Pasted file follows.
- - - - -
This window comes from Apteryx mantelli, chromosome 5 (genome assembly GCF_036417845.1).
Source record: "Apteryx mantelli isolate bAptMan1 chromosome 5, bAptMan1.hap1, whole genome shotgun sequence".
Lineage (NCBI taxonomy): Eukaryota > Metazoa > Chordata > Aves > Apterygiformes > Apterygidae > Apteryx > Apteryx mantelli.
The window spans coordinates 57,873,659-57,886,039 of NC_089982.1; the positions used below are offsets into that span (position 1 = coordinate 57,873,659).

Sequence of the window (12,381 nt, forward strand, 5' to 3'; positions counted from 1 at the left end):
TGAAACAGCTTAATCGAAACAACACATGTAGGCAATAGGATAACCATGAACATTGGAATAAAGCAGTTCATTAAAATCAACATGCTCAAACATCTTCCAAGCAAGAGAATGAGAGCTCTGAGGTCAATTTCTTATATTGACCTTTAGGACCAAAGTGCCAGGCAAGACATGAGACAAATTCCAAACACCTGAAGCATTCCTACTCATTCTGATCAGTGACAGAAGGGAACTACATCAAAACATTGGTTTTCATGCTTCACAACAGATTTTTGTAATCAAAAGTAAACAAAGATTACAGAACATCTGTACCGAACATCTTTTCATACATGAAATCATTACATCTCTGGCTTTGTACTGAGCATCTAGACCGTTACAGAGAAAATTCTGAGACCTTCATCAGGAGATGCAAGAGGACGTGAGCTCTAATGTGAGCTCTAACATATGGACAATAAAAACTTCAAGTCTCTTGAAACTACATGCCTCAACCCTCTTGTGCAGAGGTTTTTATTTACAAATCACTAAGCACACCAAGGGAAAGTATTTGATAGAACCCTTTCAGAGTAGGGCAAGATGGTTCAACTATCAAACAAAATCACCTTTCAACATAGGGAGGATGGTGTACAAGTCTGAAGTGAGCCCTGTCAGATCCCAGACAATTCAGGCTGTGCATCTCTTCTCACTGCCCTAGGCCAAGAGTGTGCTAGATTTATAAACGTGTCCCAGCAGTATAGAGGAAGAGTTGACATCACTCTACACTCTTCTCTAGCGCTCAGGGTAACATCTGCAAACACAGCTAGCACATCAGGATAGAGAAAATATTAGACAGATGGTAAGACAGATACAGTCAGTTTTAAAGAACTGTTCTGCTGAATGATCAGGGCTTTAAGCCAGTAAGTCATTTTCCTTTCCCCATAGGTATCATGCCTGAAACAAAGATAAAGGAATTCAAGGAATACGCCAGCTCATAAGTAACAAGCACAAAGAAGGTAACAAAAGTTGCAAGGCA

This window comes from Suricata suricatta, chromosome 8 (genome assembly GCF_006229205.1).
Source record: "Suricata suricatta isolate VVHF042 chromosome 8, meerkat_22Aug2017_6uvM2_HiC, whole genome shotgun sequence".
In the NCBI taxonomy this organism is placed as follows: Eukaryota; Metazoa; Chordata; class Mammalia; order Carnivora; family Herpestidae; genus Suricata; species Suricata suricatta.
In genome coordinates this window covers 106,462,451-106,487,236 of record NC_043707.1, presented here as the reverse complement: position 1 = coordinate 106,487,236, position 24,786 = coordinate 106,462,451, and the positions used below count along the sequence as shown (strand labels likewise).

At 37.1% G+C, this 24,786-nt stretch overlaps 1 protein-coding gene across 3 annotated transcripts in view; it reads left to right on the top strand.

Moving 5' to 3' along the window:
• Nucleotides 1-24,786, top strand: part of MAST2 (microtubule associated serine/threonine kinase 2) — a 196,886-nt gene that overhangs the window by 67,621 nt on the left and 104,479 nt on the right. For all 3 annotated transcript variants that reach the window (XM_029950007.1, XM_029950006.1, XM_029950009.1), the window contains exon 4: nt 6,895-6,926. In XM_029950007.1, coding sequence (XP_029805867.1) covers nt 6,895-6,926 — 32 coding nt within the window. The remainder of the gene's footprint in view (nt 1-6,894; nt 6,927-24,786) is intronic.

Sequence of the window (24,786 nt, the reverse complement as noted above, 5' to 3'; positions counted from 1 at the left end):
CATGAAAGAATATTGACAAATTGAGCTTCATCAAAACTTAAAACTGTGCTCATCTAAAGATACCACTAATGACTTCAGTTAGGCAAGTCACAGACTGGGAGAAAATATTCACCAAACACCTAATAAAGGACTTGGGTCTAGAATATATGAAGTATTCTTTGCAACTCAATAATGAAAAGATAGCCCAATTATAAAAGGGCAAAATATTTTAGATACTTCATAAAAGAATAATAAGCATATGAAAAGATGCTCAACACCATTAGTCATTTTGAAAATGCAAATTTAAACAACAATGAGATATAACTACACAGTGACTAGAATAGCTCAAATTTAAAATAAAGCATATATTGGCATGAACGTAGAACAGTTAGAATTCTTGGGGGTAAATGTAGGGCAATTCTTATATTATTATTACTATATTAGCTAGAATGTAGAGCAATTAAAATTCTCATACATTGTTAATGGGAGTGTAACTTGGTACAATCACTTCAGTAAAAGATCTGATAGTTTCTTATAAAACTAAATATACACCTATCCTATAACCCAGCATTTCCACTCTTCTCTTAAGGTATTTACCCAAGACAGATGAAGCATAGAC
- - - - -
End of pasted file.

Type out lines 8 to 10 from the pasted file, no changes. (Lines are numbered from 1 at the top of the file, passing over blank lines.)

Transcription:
Source record: "Suricata suricatta isolate VVHF042 chromosome 8, meerkat_22Aug2017_6uvM2_HiC, whole genome shotgun sequence".
In the NCBI taxonomy this organism is placed as follows: Eukaryota; Metazoa; Chordata; class Mammalia; order Carnivora; family Herpestidae; genus Suricata; species Suricata suricatta.
In genome coordinates this window covers 106,462,451-106,487,236 of record NC_043707.1, presented here as the reverse complement: position 1 = coordinate 106,487,236, position 24,786 = coordinate 106,462,451, and the positions used below count along the sequence as shown (strand labels likewise).